troops [stationed there]?

[Answer] Well, I do not know. You must ask them. According to them, they
are saying that they did not know that center existed for the past 17
years. I refuse to believe that. I believe it is a huge, colossal lie.

[Question] Mr. President, you also are the president of the nonalined
movement?

[Answer] Yes, and I have the dedicate great efforts to that, which is why I
cannot devote my attention exclusively to this problem. I cannot devote my
attention to Center No. 12 exclusively.

[Question] At the United Nations, some nonalined countries practically
violated some of the agreements adopted at the sixth summit connection with
Kampuchea. Do the nonalined countries plan to adopt any measures in this
respect?

[Answer] No, the nonalined countries do not adopt measures on these topics.
The nonalined countries adopt agreements by consensus, that is, when a
sufficiently large number, the overwhelming majority--not by voting half
plus one--when the overwhelming majority reaches agreement on something,
the agreements are adopted by consensus.

Regarding Kampuchea, the overwhelming majority adopted the agreement that
no one be sit. Those countries which adopted that position at the United
States, whether in favor of sitting the People's Republic of Kampuchea or
not sitting anybody--a majority of the nonalined countries--in that sense
they adopted the same position they adopted here. The group favoring Pol
Pot's regime was guilty of genocide and no one defended him--argued that
Pol Pot's regime should be represented. This was a minority.

That group joined the United States, China and others such as El Salvador,
Guatemala, Haiti--countries which are friends of the United States and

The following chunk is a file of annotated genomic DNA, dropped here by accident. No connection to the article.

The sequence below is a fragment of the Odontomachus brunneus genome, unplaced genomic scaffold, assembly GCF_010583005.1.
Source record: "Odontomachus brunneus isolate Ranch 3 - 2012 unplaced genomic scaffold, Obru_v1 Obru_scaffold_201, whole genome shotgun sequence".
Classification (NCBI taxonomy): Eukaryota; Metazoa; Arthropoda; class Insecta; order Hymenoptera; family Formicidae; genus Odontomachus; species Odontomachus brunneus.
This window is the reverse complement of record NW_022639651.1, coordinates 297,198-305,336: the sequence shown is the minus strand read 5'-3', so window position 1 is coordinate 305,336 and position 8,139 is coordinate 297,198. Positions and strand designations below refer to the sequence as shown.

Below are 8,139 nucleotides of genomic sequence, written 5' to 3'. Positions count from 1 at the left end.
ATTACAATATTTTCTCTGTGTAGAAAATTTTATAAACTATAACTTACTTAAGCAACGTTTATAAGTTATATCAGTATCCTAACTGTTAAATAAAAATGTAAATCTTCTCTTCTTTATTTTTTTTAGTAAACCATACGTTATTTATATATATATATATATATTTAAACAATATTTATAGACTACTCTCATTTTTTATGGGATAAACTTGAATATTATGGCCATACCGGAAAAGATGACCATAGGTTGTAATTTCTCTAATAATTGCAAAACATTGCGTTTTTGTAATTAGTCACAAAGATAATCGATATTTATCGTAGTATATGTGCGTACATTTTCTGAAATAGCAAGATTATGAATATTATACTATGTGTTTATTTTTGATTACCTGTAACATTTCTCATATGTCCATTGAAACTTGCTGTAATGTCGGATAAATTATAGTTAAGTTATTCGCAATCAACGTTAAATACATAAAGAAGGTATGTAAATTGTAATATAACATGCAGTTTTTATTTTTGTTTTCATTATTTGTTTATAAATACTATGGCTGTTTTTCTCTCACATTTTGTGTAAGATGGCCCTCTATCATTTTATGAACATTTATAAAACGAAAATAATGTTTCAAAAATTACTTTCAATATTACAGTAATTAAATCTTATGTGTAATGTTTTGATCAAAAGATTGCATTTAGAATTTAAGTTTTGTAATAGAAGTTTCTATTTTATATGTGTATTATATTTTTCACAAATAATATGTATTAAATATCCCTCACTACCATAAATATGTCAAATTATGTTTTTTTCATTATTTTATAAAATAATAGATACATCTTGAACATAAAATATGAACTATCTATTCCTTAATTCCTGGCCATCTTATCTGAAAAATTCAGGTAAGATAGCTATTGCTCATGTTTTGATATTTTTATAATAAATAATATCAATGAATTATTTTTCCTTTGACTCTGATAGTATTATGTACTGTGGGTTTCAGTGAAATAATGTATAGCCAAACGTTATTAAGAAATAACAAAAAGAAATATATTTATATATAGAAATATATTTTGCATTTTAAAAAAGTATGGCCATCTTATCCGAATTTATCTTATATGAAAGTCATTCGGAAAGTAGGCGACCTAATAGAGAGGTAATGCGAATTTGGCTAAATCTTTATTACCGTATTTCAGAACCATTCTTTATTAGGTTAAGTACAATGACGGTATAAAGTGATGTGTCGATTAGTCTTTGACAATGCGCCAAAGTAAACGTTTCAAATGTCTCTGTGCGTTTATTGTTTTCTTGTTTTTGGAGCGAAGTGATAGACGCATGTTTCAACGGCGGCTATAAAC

China--in all hemispheres. There were a group of nonalined countries, a
minority, which supported Pol Pot's representative. In reality, the
majority of the nonalined countries adopted the same position they adopted
here. On all these things I suppose the countries are free to act in one
way or another.

[Question] With respect to Lopez-Portillo's speech at the...

[Answer] Actually, I have only read a few reports. I do not have the text.
I do not have sufficient material. In recent days the wire agencies, above
all last night and this morning, have been mainly addressing this problem.

[Question] Why do you think repression has been intensified now in Puerto
Rico?

[Answer] I believe it is because the strength of the movement for the
independence of Puerto Rico is growing There is no time limit to this.
[Castro is referring to the press conference] How long have we been going?

[Question] Did the Soviet personnel stationed at Training Center No. 12
recently go on some type of maneuvers which would lead the U.S. Government
to reclassify them as combat troops?

[Answer] What does the U.S. Government have to do with the fact that the
personnel move around and go wherever they want to go? Logically, that
personnel must work with us and work with us in all our activities. What I
can really tell you is that the center is subordinated to our armed forces.
It is our armed forces that plan the training, maneuvers and so forth.

[Question] May I ask another question, Mr. President?

[Answer] Is it on military secrets also?

[Question] No. How do you propose that the issue of the Soviet presence be
settled? Mr. Gromyko suggested the other day that President Carter should